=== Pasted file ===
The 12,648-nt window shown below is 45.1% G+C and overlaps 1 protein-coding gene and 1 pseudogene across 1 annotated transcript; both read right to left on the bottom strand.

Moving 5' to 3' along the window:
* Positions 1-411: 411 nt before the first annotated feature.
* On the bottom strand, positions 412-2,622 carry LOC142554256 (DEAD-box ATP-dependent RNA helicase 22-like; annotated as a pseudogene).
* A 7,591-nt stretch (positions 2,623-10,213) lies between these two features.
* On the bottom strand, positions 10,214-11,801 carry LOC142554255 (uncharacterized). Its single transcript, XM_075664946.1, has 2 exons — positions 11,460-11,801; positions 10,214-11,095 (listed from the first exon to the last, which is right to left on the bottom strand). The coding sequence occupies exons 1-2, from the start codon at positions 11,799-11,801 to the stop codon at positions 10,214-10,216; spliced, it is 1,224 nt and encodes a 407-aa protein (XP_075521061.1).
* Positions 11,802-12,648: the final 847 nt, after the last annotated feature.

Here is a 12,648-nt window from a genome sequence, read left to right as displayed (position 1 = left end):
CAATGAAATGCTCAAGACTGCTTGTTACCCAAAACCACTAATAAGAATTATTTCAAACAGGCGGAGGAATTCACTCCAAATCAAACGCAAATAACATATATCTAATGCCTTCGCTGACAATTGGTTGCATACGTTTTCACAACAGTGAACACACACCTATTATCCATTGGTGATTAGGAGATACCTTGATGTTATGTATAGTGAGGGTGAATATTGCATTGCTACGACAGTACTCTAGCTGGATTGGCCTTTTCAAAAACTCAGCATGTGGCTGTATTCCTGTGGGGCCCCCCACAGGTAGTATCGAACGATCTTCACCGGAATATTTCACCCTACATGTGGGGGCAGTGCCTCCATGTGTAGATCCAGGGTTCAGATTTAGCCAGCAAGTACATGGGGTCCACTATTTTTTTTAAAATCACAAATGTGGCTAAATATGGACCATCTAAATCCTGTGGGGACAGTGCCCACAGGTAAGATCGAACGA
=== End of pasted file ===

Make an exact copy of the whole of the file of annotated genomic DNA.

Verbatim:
The 12,648-nt window shown below is 45.1% G+C and overlaps 1 protein-coding gene and 1 pseudogene across 1 annotated transcript; both read right to left on the bottom strand.

Moving 5' to 3' along the window:
* Positions 1-411: 411 nt before the first annotated feature.
* On the bottom strand, positions 412-2,622 carry LOC142554256 (DEAD-box ATP-dependent RNA helicase 22-like; annotated as a pseudogene).
* A 7,591-nt stretch (positions 2,623-10,213) lies between these two features.
* On the bottom strand, positions 10,214-11,801 carry LOC142554255 (uncharacterized). Its single transcript, XM_075664946.1, has 2 exons — positions 11,460-11,801; positions 10,214-11,095 (listed from the first exon to the last, which is right to left on the bottom strand). The coding sequence occupies exons 1-2, from the start codon at positions 11,799-11,801 to the stop codon at positions 10,214-10,216; spliced, it is 1,224 nt and encodes a 407-aa protein (XP_075521061.1).
* Positions 11,802-12,648: the final 847 nt, after the last annotated feature.

Here is a 12,648-nt window from a genome sequence, read left to right as displayed (position 1 = left end):
CAATGAAATGCTCAAGACTGCTTGTTACCCAAAACCACTAATAAGAATTATTTCAAACAGGCGGAGGAATTCACTCCAAATCAAACGCAAATAACATATATCTAATGCCTTCGCTGACAATTGGTTGCATACGTTTTCACAACAGTGAACACACACCTATTATCCATTGGTGATTAGGAGATACCTTGATGTTATGTATAGTGAGGGTGAATATTGCATTGCTACGACAGTACTCTAGCTGGATTGGCCTTTTCAAAAACTCAGCATGTGGCTGTATTCCTGTGGGGCCCCCCACAGGTAGTATCGAACGATCTTCACCGGAATATTTCACCCTACATGTGGGGGCAGTGCCTCCATGTGTAGATCCAGGGTTCAGATTTAGCCAGCAAGTACATGGGGTCCACTATTTTTTTTAAAATCACAAATGTGGCTAAATATGGACCATCTAAATCCTGTGGGGACAGTGCCCACAGGTAAGATCGAACGA